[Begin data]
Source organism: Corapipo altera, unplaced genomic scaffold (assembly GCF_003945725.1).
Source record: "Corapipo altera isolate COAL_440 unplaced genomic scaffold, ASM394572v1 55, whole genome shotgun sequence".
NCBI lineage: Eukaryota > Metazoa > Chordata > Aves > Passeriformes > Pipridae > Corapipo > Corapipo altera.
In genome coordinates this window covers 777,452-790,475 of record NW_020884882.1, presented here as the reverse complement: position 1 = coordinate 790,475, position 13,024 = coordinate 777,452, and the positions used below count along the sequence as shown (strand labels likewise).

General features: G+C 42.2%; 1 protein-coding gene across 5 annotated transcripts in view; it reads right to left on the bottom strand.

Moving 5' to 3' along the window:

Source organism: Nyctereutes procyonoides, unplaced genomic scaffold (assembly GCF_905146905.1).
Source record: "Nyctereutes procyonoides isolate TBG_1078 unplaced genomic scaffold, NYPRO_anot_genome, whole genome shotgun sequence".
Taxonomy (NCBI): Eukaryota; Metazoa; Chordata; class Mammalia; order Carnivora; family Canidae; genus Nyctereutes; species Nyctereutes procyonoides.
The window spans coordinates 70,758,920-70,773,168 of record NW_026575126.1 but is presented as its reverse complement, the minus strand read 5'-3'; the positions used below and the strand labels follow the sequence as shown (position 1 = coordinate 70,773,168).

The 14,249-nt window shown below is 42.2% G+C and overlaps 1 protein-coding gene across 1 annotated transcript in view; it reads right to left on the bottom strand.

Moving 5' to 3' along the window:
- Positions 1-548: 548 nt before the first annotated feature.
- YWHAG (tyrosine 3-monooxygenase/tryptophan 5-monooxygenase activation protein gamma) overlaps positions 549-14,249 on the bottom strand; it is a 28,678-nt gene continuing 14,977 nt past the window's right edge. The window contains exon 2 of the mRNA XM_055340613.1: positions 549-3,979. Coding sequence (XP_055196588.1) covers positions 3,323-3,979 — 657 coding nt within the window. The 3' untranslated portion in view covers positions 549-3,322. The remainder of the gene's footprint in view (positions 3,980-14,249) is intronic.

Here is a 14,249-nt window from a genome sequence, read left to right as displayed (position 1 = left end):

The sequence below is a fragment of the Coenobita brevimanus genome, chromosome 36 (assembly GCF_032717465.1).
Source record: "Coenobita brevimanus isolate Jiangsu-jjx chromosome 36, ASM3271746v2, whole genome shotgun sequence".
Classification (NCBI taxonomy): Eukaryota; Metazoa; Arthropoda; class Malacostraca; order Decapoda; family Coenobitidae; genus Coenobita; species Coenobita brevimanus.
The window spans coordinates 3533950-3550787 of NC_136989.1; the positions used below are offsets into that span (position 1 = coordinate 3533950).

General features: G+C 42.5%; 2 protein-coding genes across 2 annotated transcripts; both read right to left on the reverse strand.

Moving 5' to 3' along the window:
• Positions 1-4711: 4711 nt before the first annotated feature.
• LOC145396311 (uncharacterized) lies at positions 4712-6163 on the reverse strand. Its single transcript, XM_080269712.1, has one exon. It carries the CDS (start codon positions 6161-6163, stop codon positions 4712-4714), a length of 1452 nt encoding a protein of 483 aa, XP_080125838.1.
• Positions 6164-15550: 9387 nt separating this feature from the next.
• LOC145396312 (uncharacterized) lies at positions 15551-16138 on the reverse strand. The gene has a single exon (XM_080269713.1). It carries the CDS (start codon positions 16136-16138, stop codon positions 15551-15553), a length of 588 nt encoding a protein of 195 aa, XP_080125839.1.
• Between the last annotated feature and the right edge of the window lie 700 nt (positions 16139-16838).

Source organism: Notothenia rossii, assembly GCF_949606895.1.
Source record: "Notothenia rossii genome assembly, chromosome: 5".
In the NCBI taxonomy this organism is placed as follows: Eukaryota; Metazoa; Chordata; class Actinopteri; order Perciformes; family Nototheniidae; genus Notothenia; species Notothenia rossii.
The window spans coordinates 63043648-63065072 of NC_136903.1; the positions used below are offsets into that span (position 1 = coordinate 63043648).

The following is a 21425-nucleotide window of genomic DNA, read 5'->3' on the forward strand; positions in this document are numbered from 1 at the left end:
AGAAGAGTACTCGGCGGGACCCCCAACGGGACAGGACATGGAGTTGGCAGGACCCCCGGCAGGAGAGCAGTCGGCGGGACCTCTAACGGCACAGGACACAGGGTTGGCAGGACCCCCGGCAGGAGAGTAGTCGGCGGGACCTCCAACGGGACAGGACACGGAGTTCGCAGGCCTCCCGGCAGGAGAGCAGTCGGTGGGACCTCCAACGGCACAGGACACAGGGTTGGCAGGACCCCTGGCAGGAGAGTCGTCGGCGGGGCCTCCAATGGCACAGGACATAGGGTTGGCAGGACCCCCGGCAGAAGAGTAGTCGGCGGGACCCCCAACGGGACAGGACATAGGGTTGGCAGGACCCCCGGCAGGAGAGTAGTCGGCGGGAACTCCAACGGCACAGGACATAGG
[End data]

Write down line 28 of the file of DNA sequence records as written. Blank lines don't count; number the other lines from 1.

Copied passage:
Source record: "Notothenia rossii genome assembly, chromosome: 5".